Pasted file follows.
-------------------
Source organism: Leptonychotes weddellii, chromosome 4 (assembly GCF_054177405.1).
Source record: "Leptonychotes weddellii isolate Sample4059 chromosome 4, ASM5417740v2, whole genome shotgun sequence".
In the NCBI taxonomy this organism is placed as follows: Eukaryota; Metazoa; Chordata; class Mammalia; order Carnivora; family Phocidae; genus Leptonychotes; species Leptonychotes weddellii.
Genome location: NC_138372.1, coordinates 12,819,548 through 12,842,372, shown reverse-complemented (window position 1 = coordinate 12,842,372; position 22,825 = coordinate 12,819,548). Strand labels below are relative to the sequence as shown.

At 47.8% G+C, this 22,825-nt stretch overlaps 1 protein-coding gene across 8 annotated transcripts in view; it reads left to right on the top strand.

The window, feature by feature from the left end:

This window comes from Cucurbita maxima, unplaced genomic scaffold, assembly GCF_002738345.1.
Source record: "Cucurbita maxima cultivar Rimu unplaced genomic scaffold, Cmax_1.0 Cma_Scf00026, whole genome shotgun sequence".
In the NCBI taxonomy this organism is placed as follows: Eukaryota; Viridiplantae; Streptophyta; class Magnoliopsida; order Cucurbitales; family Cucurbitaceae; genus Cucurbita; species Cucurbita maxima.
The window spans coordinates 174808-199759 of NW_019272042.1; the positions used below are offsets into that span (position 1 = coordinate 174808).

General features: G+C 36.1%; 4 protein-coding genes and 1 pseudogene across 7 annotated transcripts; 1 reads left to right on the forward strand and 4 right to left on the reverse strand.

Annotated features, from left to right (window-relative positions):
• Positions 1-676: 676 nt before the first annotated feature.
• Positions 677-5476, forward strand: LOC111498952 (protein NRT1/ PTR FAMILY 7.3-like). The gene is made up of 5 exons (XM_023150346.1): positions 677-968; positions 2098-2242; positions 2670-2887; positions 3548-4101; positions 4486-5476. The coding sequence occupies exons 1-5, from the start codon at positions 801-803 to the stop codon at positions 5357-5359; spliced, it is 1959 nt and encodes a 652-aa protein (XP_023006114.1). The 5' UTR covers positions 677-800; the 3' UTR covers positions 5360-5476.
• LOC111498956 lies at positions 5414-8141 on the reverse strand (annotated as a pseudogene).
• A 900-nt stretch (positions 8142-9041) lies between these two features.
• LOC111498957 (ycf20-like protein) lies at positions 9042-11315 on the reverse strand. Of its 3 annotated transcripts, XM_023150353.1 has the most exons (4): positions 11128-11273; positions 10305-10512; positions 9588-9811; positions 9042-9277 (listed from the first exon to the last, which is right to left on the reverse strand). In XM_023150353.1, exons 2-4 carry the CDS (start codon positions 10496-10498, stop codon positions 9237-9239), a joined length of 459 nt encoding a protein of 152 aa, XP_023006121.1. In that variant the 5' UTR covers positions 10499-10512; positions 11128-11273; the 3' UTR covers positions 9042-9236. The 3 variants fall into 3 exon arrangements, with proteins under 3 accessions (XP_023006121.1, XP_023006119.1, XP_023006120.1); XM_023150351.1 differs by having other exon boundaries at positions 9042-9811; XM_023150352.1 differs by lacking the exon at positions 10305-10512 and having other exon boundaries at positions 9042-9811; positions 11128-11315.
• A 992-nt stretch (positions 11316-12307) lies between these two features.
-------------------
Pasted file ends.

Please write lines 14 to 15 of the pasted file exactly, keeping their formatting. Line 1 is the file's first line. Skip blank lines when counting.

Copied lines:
• Positions 677-5476, forward strand: LOC111498952 (protein NRT1/ PTR FAMILY 7.3-like). The gene is made up of 5 exons (XM_023150346.1): positions 677-968; positions 2098-2242; positions 2670-2887; positions 3548-4101; positions 4486-5476. The coding sequence occupies exons 1-5, from the start codon at positions 801-803 to the stop codon at positions 5357-5359; spliced, it is 1959 nt and encodes a 652-aa protein (XP_023006114.1). The 5' UTR covers positions 677-800; the 3' UTR covers positions 5360-5476.
• LOC111498956 lies at positions 5414-8141 on the reverse strand (annotated as a pseudogene).